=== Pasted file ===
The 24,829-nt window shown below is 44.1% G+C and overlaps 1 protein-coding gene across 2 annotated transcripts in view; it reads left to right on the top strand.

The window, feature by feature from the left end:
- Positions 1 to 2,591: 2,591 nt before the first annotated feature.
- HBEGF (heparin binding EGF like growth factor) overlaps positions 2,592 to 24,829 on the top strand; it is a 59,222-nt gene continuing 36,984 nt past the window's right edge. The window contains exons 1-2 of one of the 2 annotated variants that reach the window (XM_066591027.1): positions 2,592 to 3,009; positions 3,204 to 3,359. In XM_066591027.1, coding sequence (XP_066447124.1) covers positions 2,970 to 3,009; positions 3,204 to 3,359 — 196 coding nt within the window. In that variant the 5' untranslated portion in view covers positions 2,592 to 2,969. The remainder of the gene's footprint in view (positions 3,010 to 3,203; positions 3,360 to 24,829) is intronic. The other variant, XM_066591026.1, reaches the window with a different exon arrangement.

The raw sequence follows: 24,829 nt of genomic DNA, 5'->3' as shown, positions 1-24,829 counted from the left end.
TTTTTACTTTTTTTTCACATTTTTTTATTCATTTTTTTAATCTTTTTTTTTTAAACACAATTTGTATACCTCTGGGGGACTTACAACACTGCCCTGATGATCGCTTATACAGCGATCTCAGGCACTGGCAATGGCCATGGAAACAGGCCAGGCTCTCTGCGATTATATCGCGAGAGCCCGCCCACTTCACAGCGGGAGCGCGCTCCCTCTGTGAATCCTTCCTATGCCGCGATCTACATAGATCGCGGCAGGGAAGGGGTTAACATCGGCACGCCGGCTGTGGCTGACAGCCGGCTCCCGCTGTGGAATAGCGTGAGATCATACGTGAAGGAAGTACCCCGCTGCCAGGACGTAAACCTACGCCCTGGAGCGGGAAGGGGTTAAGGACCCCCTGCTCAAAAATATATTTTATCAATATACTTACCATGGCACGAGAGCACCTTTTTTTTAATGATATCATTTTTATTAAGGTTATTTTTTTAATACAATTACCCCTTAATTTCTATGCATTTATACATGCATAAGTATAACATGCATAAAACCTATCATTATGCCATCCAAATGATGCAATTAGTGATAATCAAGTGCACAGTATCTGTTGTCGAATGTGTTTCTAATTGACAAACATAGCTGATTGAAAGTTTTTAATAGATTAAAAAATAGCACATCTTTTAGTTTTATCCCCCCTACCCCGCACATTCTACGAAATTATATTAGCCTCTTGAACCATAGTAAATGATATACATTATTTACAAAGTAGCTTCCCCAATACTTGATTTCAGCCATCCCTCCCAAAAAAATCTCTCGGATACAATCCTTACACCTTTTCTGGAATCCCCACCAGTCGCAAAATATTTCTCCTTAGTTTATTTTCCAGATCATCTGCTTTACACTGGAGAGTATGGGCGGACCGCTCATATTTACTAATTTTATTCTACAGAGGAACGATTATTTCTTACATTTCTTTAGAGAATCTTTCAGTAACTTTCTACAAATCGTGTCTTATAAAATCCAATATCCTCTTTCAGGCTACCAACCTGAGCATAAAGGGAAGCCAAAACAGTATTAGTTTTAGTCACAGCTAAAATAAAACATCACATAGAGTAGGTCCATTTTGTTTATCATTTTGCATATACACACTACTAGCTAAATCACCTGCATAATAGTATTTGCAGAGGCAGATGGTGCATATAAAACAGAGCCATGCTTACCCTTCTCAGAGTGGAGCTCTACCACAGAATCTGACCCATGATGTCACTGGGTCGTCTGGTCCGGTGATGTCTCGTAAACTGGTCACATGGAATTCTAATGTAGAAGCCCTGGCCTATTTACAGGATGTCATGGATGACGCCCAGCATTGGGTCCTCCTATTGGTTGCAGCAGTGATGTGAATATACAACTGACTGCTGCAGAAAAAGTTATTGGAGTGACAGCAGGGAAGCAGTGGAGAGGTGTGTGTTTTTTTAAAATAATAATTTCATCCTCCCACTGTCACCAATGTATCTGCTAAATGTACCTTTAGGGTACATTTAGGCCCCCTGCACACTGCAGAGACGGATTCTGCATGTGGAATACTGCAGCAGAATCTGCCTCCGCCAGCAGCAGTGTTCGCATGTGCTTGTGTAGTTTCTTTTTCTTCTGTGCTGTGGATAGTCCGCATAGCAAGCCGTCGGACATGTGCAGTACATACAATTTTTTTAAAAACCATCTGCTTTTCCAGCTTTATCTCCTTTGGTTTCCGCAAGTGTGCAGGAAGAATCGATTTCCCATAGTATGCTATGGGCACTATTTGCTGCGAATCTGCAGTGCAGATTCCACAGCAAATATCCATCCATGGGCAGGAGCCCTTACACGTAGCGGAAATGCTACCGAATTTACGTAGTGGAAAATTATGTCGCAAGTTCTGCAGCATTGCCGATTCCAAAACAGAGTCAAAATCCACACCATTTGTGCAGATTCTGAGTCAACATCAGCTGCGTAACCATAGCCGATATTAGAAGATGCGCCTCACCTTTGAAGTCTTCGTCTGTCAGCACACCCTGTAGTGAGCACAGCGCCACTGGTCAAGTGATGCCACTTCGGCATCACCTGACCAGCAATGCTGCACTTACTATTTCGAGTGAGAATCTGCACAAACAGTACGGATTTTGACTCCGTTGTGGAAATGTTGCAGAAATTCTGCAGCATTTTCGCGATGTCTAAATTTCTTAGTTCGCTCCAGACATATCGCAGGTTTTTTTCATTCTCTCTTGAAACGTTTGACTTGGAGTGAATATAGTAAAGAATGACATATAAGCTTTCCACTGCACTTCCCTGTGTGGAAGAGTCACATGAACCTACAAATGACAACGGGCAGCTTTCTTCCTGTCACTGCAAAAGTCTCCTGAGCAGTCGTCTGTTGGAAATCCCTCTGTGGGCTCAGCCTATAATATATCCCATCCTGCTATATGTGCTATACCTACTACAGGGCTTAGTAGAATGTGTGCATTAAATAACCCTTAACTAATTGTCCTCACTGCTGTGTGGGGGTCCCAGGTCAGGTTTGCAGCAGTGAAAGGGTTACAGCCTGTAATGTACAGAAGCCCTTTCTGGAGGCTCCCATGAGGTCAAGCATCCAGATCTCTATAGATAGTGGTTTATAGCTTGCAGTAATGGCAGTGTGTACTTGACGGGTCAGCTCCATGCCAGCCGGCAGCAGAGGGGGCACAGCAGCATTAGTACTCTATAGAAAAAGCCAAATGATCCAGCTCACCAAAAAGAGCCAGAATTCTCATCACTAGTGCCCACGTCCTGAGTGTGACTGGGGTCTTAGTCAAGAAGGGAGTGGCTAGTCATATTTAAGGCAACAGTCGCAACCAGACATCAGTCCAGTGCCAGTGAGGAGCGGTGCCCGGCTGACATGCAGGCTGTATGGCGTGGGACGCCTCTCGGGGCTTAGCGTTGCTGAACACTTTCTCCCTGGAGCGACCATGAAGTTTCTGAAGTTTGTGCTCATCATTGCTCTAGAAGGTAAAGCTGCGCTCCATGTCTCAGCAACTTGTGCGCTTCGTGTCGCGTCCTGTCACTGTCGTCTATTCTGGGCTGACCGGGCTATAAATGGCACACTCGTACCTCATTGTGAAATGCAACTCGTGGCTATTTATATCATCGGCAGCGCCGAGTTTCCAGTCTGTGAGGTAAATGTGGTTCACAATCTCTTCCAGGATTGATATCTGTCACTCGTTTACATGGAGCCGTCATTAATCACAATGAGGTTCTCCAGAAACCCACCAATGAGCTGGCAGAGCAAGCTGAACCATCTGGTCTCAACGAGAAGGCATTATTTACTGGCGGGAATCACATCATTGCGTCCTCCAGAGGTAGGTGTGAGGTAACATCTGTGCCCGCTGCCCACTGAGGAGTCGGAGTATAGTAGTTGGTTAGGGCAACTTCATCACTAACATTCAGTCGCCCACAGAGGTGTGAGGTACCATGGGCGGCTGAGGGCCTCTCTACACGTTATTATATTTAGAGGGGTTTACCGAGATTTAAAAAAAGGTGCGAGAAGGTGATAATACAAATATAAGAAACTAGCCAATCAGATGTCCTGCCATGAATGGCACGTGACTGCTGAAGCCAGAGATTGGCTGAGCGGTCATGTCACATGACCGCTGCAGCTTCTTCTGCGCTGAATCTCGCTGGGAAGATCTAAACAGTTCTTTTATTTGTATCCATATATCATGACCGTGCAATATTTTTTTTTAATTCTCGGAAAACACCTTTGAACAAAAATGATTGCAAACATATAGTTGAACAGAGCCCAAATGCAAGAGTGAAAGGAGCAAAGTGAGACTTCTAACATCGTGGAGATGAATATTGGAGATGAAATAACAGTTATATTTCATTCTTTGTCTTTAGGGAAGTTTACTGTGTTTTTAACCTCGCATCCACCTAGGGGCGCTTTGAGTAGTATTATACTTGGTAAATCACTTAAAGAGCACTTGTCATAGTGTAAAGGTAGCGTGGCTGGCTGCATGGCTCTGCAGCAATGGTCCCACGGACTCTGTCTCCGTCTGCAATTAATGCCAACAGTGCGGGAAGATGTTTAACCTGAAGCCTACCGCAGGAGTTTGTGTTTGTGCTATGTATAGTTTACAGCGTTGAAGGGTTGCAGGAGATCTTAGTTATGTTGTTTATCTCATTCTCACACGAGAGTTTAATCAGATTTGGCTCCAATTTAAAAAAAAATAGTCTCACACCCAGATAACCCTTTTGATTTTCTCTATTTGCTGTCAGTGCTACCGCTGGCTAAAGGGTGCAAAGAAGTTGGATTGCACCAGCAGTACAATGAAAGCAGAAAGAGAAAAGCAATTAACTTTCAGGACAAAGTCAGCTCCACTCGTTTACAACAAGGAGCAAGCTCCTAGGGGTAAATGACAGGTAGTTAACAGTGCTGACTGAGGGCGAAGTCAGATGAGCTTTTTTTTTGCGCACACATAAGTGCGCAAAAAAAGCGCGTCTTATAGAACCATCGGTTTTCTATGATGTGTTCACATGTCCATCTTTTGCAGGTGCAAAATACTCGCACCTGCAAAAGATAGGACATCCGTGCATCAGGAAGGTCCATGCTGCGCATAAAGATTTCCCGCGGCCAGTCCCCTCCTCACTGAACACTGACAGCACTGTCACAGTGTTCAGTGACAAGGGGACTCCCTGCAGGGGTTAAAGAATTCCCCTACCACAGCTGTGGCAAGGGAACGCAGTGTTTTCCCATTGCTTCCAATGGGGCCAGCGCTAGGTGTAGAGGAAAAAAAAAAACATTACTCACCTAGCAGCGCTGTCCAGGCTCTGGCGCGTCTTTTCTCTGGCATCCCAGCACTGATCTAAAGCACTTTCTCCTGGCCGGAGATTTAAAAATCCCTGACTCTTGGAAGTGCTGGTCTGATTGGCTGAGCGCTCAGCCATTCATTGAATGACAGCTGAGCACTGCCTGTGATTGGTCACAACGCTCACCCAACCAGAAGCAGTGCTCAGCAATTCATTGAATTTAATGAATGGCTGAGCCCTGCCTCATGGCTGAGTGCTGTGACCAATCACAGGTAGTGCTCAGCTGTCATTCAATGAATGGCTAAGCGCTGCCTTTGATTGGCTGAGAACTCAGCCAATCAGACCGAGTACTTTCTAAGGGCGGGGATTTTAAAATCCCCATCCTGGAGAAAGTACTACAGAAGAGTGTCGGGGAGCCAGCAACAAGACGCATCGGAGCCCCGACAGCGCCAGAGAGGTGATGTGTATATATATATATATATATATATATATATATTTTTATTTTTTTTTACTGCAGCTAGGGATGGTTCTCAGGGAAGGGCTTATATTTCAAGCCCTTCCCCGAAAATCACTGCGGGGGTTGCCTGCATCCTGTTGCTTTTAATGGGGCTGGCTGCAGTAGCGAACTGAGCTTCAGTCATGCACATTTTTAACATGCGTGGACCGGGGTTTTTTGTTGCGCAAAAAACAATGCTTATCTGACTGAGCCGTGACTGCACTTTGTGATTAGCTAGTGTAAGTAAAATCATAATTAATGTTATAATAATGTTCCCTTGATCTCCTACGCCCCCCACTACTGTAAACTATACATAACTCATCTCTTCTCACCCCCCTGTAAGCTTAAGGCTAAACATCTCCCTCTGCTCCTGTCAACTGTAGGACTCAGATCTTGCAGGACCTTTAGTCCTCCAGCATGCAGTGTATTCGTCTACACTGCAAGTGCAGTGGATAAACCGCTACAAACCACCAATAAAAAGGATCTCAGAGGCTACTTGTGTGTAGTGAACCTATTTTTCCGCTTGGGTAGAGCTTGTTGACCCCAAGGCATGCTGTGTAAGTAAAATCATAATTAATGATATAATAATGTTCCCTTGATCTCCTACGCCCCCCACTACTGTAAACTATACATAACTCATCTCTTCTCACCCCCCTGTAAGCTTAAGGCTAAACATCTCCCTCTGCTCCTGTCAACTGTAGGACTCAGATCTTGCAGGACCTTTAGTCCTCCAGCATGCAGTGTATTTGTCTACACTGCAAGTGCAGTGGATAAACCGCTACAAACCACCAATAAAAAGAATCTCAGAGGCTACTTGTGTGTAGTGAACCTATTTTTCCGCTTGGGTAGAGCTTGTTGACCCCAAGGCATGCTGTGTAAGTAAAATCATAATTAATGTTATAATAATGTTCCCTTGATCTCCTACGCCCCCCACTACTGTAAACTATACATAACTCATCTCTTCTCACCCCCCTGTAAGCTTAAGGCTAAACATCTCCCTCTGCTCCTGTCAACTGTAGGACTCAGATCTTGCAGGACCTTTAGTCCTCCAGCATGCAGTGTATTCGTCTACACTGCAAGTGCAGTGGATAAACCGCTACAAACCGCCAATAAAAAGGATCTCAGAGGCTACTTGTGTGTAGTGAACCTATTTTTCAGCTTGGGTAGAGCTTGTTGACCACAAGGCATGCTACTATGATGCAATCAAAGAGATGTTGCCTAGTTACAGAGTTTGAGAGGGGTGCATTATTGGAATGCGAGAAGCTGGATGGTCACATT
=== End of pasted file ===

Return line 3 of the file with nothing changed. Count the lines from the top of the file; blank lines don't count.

- Positions 1 to 2,591: 2,591 nt before the first annotated feature.